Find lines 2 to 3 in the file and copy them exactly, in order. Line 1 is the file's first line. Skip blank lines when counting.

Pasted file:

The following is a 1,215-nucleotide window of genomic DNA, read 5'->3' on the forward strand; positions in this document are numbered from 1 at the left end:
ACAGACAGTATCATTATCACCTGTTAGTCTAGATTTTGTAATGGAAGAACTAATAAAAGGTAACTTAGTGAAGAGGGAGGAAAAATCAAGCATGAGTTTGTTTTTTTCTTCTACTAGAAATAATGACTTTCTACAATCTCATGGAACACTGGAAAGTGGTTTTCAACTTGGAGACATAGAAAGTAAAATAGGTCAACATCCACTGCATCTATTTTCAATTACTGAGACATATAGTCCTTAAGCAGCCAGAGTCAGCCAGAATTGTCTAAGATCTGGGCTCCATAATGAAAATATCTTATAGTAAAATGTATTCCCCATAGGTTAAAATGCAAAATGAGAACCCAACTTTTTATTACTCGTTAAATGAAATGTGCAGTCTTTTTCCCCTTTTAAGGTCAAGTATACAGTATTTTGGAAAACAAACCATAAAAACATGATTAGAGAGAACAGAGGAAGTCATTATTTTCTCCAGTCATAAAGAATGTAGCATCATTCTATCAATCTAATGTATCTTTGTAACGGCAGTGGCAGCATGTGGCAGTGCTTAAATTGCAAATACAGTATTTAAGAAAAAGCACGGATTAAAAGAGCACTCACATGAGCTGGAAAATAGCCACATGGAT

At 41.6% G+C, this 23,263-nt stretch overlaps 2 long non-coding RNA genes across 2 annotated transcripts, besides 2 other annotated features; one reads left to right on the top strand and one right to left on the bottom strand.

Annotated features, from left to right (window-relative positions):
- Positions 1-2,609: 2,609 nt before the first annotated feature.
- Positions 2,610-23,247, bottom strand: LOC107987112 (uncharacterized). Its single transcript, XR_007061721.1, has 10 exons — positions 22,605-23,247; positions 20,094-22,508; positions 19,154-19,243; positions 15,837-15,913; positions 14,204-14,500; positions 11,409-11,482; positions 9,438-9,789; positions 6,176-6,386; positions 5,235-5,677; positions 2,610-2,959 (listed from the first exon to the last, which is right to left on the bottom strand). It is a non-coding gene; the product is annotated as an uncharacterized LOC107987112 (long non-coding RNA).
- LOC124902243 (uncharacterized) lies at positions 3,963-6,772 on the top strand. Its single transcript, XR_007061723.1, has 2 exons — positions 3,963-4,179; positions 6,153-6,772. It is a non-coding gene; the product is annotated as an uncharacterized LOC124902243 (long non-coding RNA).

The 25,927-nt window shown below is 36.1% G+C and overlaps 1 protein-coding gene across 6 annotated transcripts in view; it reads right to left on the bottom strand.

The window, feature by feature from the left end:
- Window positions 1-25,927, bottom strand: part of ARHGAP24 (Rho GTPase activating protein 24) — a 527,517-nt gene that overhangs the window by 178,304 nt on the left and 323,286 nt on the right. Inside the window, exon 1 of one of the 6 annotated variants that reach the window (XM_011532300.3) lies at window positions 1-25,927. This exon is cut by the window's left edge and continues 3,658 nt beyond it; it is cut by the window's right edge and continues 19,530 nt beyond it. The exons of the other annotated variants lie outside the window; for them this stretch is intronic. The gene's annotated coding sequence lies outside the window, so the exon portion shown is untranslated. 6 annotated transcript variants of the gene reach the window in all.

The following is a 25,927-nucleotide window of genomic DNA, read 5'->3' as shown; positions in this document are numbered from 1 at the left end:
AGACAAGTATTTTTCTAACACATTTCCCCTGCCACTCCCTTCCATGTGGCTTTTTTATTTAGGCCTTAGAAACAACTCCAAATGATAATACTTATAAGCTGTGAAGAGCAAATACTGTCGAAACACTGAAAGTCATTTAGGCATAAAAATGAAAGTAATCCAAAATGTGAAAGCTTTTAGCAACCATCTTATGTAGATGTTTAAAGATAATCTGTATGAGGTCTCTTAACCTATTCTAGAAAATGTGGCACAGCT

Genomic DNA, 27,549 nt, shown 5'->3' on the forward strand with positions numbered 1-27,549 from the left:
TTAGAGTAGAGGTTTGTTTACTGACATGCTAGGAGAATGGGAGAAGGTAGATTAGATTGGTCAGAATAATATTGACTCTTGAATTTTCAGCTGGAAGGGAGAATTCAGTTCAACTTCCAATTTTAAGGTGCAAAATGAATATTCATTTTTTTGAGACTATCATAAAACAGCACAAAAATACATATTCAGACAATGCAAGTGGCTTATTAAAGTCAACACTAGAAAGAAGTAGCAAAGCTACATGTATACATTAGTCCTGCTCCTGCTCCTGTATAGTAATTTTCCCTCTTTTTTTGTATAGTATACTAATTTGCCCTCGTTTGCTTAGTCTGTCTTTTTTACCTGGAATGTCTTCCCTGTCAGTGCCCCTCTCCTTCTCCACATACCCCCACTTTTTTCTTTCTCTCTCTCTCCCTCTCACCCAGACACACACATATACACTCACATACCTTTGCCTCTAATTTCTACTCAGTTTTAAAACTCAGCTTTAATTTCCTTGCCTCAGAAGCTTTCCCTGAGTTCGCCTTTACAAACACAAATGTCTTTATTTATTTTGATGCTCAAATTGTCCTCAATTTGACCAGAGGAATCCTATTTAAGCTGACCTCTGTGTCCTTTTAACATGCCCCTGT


ACAGACAGTATCATTATCACCTGTTAGTCTAGATTTTGTAATGGAAGAACTAATAAAAGGTAACTTAGTGAAGAGGGAGGAAAAATCAAGCATGAGTTTGTTTTTTTCTTCTACTAGAAATAATGACTTTCTACAATCTCATGGAACACTGGAAAGTGGTTTTCAACTTGGAGACATAGAAAGTAAAATAGGTCAACATCCACTGCATCTATTTTCAATTACTGAGACATATAGTCCTTAAGCAGCCAGAGTCAGCCAGAATTGTCTAAGATCTGGGCTCCATAATGAAAATATCTTATAGTAAAATGTATTCCCCATAGGTTAAAATGCAAAATGAGAACCCAACTTTTTATTACTCGTTAAATGAAATGTGCAGTCTTTTTCCCCTTTTAAGGTCAAGTATACAGTATTTTGGAAAACAAACCATAAAAACATGATTAGAGAGAACAGAGGAAGTCATTATTTTCTCCAGTCATAAAGAATGTAGCATCATTCTATCAATCTAATGTATCTTTGTAACGGCAGTGGCAGCATGTGGCAGTGCTTAAATTGCAAATACAGTATTTAAGAAAAAGCACGGATTAAAAGAGCACTCACATGAGCTGGAAAATAGCCACATGGAT

At 41.6% G+C, this 23,263-nt stretch overlaps 2 long non-coding RNA genes across 2 annotated transcripts, besides 2 other annotated features; one reads left to right on the top strand and one right to left on the bottom strand.